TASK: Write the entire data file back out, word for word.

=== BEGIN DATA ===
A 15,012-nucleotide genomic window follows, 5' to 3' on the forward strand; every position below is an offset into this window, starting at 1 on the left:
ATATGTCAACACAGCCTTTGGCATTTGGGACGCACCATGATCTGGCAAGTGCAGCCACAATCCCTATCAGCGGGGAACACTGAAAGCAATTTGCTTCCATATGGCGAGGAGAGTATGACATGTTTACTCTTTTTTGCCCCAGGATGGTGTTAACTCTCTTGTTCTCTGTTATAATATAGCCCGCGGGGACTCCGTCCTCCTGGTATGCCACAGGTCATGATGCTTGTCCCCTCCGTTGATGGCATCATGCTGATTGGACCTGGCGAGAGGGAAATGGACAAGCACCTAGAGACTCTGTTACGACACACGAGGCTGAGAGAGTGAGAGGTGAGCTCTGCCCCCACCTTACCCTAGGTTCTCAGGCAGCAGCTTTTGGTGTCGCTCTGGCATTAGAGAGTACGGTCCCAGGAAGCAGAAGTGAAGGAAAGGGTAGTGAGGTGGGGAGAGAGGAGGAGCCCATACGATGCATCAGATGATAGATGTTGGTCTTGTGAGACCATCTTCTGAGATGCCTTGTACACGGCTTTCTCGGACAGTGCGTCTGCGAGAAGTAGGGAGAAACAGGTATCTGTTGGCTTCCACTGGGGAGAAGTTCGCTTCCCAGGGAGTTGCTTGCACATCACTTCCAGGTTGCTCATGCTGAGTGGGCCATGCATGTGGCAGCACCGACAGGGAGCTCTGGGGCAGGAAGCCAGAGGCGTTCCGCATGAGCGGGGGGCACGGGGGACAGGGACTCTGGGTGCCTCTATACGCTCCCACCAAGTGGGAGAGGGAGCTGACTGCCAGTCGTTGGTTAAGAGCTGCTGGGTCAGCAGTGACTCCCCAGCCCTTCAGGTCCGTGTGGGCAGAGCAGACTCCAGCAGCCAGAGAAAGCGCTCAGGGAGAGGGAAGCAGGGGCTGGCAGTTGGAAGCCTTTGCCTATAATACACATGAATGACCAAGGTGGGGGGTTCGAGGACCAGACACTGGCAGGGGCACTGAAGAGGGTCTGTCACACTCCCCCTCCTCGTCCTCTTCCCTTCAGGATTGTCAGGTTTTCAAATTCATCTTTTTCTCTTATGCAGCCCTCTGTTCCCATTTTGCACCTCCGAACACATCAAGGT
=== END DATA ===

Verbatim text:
A 15,012-nucleotide genomic window follows, 5' to 3' on the forward strand; every position below is an offset into this window, starting at 1 on the left:
ATATGTCAACACAGCCTTTGGCATTTGGGACGCACCATGATCTGGCAAGTGCAGCCACAATCCCTATCAGCGGGGAACACTGAAAGCAATTTGCTTCCATATGGCGAGGAGAGTATGACATGTTTACTCTTTTTTGCCCCAGGATGGTGTTAACTCTCTTGTTCTCTGTTATAATATAGCCCGCGGGGACTCCGTCCTCCTGGTATGCCACAGGTCATGATGCTTGTCCCCTCCGTTGATGGCATCATGCTGATTGGACCTGGCGAGAGGGAAATGGACAAGCACCTAGAGACTCTGTTACGACACACGAGGCTGAGAGAGTGAGAGGTGAGCTCTGCCCCCACCTTACCCTAGGTTCTCAGGCAGCAGCTTTTGGTGTCGCTCTGGCATTAGAGAGTACGGTCCCAGGAAGCAGAAGTGAAGGAAAGGGTAGTGAGGTGGGGAGAGAGGAGGAGCCCATACGATGCATCAGATGATAGATGTTGGTCTTGTGAGACCATCTTCTGAGATGCCTTGTACACGGCTTTCTCGGACAGTGCGTCTGCGAGAAGTAGGGAGAAACAGGTATCTGTTGGCTTCCACTGGGGAGAAGTTCGCTTCCCAGGGAGTTGCTTGCACATCACTTCCAGGTTGCTCATGCTGAGTGGGCCATGCATGTGGCAGCACCGACAGGGAGCTCTGGGGCAGGAAGCCAGAGGCGTTCCGCATGAGCGGGGGGCACGGGGGACAGGGACTCTGGGTGCCTCTATACGCTCCCACCAAGTGGGAGAGGGAGCTGACTGCCAGTCGTTGGTTAAGAGCTGCTGGGTCAGCAGTGACTCCCCAGCCCTTCAGGTCCGTGTGGGCAGAGCAGACTCCAGCAGCCAGAGAAAGCGCTCAGGGAGAGGGAAGCAGGGGCTGGCAGTTGGAAGCCTTTGCCTATAATACACATGAATGACCAAGGTGGGGGGTTCGAGGACCAGACACTGGCAGGGGCACTGAAGAGGGTCTGTCACACTCCCCCTCCTCGTCCTCTTCCCTTCAGGATTGTCAGGTTTTCAAATTCATCTTTTTCTCTTATGCAGCCCTCTGTTCCCATTTTGCACCTCCGAACACATCAAGGT